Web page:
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Sometimes on a dark night near the poles, the sky pulses a diffuse glow of green, purple and red. Unlike the long, shimmering veils of typical auroral displays, these pulsating auroras are much dimmer and less common. While scientists have long known auroras to be associated with solar activity, the precise mechanism of pulsating auroras was unknown. Now, new research, using data from NASA's Time History of Events and Macroscale Interactions during Substorms—or THEMIS—mission and Japan's Exploration of energization and Radiation in Geospace—shortened to ERG, or also known as Arase—satellite, has finally captured the missing link thought responsible for these auroras. The answer lies in chirping waves that rhythmically pulse the particles that create the auroras.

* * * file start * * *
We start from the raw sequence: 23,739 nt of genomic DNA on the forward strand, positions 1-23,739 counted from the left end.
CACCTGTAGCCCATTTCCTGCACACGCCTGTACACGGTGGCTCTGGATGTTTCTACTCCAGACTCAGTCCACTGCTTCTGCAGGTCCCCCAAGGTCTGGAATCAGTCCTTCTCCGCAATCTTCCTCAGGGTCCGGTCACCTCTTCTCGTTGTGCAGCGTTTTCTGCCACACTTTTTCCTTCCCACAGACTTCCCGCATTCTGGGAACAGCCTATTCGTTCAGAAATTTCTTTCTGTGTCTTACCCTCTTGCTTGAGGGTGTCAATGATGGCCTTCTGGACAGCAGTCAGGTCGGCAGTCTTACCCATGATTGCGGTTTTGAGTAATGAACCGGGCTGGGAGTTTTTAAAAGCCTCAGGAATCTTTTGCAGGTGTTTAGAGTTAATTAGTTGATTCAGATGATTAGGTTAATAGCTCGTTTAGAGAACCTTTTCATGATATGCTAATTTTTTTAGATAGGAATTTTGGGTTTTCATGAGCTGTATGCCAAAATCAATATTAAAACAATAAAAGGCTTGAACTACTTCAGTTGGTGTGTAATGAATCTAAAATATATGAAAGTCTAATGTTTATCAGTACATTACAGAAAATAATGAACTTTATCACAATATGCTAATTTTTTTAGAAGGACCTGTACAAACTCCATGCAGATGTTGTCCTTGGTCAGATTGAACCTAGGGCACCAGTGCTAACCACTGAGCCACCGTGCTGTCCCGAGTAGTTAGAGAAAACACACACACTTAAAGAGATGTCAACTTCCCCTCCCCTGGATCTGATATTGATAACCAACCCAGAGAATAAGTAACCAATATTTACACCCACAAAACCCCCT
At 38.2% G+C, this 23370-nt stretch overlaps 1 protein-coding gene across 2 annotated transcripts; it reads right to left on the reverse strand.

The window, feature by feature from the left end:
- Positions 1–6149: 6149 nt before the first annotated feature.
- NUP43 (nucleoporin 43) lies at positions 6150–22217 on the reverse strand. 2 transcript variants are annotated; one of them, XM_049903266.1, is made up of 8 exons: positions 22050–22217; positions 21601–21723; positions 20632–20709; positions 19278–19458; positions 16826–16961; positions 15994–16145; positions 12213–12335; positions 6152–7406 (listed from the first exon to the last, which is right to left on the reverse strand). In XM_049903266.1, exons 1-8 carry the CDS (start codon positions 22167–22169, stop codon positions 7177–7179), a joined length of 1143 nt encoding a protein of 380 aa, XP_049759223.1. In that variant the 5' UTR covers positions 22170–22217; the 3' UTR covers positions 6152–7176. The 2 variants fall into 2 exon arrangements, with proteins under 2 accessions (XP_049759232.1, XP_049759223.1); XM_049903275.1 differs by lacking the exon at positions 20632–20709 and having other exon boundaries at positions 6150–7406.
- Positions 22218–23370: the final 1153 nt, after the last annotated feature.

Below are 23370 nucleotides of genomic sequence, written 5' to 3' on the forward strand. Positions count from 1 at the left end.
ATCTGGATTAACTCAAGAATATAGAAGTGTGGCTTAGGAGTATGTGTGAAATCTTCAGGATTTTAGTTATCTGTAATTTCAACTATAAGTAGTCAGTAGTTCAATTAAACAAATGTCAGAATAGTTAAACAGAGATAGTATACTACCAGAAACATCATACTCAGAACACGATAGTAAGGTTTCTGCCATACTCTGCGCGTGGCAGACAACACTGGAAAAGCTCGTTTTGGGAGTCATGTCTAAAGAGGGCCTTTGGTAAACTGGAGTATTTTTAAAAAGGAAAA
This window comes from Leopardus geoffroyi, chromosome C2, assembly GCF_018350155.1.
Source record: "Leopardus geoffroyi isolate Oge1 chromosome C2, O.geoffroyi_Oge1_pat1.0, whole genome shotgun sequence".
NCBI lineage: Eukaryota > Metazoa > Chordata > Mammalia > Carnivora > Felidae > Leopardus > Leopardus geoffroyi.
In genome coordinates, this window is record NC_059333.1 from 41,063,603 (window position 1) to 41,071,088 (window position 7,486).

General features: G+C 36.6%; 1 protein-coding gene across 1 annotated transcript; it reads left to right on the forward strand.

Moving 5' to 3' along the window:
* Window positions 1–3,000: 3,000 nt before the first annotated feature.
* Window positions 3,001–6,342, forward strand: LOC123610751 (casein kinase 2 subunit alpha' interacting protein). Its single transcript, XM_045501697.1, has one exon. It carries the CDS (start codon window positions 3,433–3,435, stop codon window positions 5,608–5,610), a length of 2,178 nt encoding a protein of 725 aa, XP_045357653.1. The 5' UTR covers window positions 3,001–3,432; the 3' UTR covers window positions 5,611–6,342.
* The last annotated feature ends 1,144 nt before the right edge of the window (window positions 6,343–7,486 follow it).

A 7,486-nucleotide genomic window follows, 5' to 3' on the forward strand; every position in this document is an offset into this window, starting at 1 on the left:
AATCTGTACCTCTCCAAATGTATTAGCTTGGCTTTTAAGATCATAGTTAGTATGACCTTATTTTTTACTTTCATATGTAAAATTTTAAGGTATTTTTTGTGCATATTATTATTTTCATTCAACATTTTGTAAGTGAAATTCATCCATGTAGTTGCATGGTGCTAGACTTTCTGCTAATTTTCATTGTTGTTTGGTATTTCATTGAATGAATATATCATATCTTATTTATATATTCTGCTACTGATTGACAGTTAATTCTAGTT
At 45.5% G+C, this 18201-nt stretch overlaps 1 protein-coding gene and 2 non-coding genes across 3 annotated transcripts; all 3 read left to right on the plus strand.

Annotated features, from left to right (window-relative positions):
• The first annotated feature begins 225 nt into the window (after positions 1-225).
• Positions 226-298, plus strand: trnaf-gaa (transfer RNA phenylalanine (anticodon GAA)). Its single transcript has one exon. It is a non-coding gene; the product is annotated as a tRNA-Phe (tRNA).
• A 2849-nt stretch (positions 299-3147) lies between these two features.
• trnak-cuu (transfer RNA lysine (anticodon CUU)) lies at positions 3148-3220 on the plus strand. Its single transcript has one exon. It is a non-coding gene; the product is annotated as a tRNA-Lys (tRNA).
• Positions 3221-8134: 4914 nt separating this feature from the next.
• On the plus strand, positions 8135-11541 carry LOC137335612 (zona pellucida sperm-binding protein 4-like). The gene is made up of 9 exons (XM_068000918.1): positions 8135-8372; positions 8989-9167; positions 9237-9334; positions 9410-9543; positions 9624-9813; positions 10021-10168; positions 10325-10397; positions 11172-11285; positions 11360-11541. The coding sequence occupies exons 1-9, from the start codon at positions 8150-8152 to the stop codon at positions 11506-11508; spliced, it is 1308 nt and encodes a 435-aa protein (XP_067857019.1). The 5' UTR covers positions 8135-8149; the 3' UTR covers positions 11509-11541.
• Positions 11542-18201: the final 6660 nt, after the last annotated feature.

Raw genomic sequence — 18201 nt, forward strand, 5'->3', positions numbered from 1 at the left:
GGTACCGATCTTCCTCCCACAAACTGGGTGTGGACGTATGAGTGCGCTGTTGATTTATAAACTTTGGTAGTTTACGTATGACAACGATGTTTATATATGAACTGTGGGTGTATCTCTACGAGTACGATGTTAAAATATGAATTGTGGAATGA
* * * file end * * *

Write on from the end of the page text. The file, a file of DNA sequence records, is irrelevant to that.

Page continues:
Earth's magnetic bubble—the magnetosphere—protects the planet from high-energy radiation coming from the Sun and interstellar space, but during particularly strong solar events, particles can slip through. Once inside, the particles and the energy they carry are stored on the nightside of the magnetosphere, until an event, known as a substorm, releases the energy. The electrons are then sent speeding down into Earth's upper atmosphere where they collide with the other particles and produce the characteristic glow.
Auroras - Cause - Magnetosphere - Type
Pulsating auroras, however, have a slightly different cause. The magnetosphere is home to a type...
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